Director: Kartik Singh
Cast: Maniesh Paul
Kartik Singh’s Black Briefcase is what one might call “terrorist porn”. No matter what point you start watching such films at, the same action is being stretched through fancy camerawork, slow-motion and a jarring background score. A man on a bus remains a man on the bus till the end of eternity. It is virtually impossible to be in the dark about the film’s intentions; time, space, emotions and an overall lack of subtlety are mercilessly elongated by bunching them under the mainstream ‘masala’ trope umbrella.
It makes no difference if you miss half of the film – the idea remains horribly one-dimensional, and the next half will go about exploiting a moment that should have been done away with in the very first minute. In this rather unimaginatively titled 16-minute short, the first 8 minutes are spent depicting how a bearded Muslim man with a briefcase bomb is struggling with his own conscience on a bus ride to destroy Delhi’s crowded Chandni Chowk area. He sweats, he walks slowly, he thinks, and life around him suddenly feels louder and more deliberate than ever.
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The next 8 minutes are spent depicting how terrorists are humans, too, apparently. But they can’t afford to be indecisive – this guy is the worst possible candidate. He sees an unsuspecting mother and her baby – cue ‘torn teddy bear’ image after the blast. He thinks of his own mother, who left him with a line (“There are two types of people in life – you have to choose which one you want to become”) that suggests she thought she had given birth to a superhero. Even the beeps of the lego-style bomb timer are inconsistent. The pace varies, as if it were constantly in cardiac arrest because of the quality of production accommodating it.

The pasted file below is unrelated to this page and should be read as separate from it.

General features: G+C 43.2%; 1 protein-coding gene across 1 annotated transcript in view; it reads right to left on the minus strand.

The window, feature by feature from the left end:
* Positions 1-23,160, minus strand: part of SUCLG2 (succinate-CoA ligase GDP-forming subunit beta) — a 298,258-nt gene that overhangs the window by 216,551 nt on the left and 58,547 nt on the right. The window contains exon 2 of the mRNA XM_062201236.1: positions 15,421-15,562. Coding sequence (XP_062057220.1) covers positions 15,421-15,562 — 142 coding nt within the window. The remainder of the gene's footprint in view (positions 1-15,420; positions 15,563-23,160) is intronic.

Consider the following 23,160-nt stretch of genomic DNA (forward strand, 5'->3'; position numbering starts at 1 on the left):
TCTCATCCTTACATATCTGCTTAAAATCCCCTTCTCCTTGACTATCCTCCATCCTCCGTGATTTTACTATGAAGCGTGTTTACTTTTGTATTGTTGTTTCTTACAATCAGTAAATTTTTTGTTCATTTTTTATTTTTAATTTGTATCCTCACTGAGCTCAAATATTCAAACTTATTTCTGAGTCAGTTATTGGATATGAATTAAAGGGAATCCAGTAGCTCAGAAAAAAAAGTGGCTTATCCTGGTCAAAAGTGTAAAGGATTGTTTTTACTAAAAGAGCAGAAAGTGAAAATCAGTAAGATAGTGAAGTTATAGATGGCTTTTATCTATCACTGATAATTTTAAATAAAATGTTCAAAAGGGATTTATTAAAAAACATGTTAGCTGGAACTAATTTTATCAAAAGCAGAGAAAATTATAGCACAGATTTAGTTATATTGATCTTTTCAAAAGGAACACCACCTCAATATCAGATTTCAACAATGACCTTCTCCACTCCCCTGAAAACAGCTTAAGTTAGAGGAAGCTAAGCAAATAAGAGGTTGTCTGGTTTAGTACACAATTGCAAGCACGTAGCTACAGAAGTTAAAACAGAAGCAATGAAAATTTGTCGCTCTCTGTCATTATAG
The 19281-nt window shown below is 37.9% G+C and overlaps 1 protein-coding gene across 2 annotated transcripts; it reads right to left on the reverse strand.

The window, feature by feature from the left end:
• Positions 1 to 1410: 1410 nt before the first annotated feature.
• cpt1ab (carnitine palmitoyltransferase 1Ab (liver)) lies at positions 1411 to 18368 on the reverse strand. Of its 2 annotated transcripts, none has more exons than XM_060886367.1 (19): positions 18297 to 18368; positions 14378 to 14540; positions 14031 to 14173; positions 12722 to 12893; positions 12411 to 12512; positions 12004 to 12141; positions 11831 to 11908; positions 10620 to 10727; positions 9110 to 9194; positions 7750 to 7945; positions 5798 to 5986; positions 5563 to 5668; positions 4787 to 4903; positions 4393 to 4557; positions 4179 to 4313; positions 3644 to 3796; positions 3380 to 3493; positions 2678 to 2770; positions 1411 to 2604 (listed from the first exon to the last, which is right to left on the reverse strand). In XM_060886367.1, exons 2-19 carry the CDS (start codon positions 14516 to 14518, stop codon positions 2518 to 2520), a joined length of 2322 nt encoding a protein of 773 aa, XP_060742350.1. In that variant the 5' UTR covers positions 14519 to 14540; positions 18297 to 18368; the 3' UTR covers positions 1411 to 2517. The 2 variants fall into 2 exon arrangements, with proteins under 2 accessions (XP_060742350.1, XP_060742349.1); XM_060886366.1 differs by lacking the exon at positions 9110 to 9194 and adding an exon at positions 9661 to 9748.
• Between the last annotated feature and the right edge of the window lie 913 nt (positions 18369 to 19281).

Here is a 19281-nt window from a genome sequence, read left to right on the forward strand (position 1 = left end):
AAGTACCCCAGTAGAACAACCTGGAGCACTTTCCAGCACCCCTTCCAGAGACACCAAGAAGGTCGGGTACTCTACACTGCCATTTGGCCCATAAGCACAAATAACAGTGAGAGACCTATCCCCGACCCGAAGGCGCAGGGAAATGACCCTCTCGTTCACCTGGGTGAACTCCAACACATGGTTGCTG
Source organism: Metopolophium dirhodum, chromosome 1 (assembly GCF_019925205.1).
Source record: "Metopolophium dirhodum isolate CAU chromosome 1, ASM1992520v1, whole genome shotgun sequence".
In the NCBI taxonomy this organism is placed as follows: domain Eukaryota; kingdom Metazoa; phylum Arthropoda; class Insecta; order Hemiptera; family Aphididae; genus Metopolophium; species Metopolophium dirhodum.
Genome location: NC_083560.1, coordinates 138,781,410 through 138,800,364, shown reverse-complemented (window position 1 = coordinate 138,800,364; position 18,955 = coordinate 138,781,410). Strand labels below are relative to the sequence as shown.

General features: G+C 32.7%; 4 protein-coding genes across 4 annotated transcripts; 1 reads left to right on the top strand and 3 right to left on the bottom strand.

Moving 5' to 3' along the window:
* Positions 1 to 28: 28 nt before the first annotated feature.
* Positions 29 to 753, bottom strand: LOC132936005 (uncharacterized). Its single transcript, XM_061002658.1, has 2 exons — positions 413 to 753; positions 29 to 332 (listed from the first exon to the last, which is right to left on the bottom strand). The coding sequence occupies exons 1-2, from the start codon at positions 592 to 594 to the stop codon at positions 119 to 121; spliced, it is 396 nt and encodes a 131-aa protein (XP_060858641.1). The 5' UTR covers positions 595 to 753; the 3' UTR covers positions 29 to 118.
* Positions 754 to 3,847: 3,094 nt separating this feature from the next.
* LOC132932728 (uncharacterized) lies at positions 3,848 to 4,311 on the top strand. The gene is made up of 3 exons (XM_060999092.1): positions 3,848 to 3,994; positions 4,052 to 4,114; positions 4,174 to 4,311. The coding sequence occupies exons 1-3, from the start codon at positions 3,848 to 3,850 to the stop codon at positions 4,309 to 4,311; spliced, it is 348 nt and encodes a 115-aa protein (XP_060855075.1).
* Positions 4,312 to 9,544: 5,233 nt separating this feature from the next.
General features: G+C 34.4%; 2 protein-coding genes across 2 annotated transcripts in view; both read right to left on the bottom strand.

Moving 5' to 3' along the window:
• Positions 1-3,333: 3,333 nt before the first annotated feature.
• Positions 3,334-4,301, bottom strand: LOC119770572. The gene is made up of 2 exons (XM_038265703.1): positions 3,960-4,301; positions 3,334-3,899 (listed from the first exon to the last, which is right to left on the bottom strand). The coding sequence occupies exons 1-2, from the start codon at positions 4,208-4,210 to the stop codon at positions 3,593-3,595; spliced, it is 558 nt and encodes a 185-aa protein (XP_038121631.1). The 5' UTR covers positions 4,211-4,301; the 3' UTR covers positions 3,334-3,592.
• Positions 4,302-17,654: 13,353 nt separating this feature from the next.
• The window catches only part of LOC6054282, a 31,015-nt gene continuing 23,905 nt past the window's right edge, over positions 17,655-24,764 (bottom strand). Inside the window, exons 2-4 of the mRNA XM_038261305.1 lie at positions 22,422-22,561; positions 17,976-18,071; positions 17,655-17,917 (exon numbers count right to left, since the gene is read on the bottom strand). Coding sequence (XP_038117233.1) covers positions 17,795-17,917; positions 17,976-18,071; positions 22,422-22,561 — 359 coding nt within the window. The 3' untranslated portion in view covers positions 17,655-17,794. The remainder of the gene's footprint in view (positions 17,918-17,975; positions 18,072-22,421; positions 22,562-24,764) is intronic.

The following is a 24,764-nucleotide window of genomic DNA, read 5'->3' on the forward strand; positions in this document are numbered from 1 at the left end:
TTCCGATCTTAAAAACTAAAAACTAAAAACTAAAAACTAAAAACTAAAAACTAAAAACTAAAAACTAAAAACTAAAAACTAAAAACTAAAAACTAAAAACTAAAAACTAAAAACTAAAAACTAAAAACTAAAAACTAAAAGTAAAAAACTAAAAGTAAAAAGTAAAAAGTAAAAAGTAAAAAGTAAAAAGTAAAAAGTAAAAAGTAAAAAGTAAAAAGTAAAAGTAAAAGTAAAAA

Heaven forbid, whoever declared that storytelling is all about the compression of time? Half of Bollywood’s directors expand time as if it were the currency of modern-day patriotism. Some have the gall to do it in “short” films, no less. There is nothing new or introspective about such childish displays of communal violence. If anything, it pushes Hindi cinema back a few years, nullifying the success of well-written movies like Mulk and Raazi. In fact Mulk was made precisely to battle the mindsets behind films like Black Briefcase. The makers here might feel like they are humanizing the “All terrorists are Muslims” narrative, but theirs is just a crass, tone-deaf milking of a national mood that continues to enable rubbish filmmaking as socially conscious cinema. Also, briefcases (and white Maruti vans) are so passé.